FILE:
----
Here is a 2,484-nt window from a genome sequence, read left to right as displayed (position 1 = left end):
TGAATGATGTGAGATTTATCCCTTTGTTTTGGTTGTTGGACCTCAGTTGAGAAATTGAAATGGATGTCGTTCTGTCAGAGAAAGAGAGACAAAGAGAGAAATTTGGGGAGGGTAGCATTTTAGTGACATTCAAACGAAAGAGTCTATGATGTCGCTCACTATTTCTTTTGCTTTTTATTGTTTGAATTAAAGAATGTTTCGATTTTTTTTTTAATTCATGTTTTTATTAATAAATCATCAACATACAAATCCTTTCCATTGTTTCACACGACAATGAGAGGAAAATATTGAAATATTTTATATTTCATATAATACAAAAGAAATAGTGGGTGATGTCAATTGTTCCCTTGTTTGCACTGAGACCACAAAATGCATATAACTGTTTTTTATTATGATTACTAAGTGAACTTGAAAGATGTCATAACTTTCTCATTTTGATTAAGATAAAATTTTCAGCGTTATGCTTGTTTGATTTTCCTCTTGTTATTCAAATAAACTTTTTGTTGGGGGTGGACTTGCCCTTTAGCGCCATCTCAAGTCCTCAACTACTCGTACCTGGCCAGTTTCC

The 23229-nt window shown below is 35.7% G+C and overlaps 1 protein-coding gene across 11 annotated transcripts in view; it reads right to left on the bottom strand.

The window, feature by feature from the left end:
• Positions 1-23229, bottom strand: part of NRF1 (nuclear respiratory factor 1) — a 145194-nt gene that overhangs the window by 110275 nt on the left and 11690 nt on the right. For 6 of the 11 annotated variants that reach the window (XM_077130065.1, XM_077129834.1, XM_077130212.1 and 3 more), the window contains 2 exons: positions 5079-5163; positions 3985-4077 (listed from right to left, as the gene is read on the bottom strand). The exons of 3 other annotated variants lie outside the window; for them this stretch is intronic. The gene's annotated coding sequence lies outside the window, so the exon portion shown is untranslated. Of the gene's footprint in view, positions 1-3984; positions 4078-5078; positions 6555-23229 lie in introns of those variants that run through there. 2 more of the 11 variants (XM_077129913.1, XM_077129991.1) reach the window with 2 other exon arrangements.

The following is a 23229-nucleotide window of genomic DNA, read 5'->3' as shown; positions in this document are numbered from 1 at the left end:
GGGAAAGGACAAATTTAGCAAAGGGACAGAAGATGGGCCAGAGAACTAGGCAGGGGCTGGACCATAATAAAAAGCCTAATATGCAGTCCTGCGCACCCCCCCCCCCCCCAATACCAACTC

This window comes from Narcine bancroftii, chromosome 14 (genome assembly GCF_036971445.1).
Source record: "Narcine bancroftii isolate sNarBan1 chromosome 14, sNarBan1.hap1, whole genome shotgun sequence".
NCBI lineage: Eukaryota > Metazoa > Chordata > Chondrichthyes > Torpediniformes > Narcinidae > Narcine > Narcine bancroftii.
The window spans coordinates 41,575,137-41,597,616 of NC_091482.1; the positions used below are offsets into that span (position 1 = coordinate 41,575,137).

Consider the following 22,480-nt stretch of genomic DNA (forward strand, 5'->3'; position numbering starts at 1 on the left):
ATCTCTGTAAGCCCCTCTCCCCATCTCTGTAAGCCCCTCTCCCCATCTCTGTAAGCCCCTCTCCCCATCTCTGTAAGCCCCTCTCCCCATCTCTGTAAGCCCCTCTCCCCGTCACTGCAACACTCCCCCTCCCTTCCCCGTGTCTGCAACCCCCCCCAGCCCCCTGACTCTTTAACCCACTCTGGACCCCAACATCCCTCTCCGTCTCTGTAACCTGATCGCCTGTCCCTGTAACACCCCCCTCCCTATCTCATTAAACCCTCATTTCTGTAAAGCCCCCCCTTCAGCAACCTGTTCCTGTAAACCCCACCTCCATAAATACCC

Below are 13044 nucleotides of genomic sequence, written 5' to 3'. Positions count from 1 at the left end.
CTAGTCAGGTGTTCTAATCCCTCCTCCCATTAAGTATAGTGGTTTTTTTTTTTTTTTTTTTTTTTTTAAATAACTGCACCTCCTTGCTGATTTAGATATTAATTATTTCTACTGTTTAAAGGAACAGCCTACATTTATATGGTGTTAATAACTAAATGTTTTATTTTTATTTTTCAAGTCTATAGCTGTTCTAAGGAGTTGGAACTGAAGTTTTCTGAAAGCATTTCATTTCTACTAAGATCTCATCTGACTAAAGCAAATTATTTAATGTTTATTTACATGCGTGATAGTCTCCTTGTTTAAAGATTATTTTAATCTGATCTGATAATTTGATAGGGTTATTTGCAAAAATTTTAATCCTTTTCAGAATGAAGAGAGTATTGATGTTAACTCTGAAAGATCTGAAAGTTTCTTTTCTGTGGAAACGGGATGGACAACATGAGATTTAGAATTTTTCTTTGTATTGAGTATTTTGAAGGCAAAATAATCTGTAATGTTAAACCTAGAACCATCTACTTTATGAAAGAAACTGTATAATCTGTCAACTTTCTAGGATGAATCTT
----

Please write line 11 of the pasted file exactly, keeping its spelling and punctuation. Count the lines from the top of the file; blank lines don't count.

The window spans coordinates 41,575,137-41,597,616 of NC_091482.1; the positions used below are offsets into that span (position 1 = coordinate 41,575,137).